Will San Francisco re-write history? The established template for success at the mid-major level is consistency: Keeping your players around for four or five years so experience will trump the athleticism of superior teams whose players jump to the NBA. San Francisco has turned that template on its head since the end of last season, watching eight members of its 2011-12 roster head for the exits (nine if you count reserve senior guard Jay Wey). Outstanding seniors Rashad Green and Angelo Caloiaro were already out the door because of graduation, but Rex Walters could look forward to having sturdy post man Perris Blackwell and shooting guard Michael Williams back to anchor this year’s team along with starting point guard Cody Doolin. But when Blackwell and Williams caught exit fever and little-used reserves Khalil Murphy, Avery Johnson, Charles Standifer and Justin Raffington joined them, the Dons’ roster was severely depleted. Walters didn’t spend a lot of time bemoaning his fate, going on an energetic recruiting mission to fill the holes. But this year’s Dons will be an interesting experiment in how well a mid-major program can get back on track with a large-scale roster turnover. The Dons last season reached the 20-win mark for the first time in thirty years, but it will be a big surprise if they match that in 2012-13.
Michael Vernetti is the WCC correspondent for RTC.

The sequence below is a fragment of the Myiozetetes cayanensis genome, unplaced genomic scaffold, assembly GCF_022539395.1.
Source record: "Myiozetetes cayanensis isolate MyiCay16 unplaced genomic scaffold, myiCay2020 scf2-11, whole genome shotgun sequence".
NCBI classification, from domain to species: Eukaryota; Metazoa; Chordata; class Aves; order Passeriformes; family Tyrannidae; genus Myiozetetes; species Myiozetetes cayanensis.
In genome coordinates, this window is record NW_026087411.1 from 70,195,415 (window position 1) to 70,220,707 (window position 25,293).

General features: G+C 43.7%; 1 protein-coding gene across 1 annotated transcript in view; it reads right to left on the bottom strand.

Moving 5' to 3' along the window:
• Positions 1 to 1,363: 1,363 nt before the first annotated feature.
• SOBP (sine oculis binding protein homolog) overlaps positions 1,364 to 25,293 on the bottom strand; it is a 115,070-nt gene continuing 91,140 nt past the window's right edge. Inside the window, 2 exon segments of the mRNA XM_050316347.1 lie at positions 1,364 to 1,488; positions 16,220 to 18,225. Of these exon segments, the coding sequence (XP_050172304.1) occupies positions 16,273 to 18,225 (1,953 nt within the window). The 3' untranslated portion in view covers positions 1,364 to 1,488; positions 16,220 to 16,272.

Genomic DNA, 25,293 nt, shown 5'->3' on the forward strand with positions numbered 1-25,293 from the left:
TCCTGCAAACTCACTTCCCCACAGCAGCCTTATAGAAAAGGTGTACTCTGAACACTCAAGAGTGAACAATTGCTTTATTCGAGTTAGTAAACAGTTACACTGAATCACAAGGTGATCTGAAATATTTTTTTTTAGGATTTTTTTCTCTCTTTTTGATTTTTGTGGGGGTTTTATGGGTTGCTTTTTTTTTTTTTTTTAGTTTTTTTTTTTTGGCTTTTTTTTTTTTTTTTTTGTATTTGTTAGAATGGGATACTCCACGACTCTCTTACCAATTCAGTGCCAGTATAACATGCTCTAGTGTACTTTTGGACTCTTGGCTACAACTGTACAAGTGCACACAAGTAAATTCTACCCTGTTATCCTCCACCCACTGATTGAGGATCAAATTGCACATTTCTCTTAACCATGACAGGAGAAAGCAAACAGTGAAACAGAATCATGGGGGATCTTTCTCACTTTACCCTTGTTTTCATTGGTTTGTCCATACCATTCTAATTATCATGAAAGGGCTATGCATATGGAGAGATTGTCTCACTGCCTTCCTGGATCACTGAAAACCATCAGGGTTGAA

Saint Mary’s was in the spotlight last week and the Gaels did not shirk from the attention. First came a businesslike, 71-64, win over Loyola Marymount in Los Angeles, then an epochal, 80-66, romp over BYU in Provo that seemed to unhinge everyone connected with BYU basketball. It wasn’t only the 22,000-plus rabid fans in the Marriott Center, it wasn’t only normally low-key BYU coach Dave Rose losing his cool, it wasn’t just Noah Hartsock earning a flagrant foul with a blatant forearm shiver to the neck of Gaels’ forward Rob Jones. It was almost a fan riot, an atmosphere so riddled with boos, objects thrown on the floor and technical fouls that ESPNU announcers Dave Flemming and Sean Farnham repeatedly warned about the need for officials to gain control.
The Battle On The Court Between Saint Mary's and BYU Wasn't The Only Storyline Of That Contest (AP)
Fat chance, as the officiating crew of Frank Harvey, James Giron and Glen Mayberry seemed incapable of providing the right answer to a surly crowd – calling the game tight on both sides and leaving it up to BYU officials to calm the masses. Instead, the crew seemed to come to a collective decision that ignoring repeated fouls by BYU players and cracking down on Saint Mary’s would do the job. This theory came to a head about halfway through the second half with a technical foul called on the Saint Mary’s bench for allegedly standing up and/or crowding the floor – it was never made clear. The spuriousness of that call was caught by a BYU fan who happened to be shooting video of the BYU and Saint Mary’s benches at the time the technical was called.
Check it out: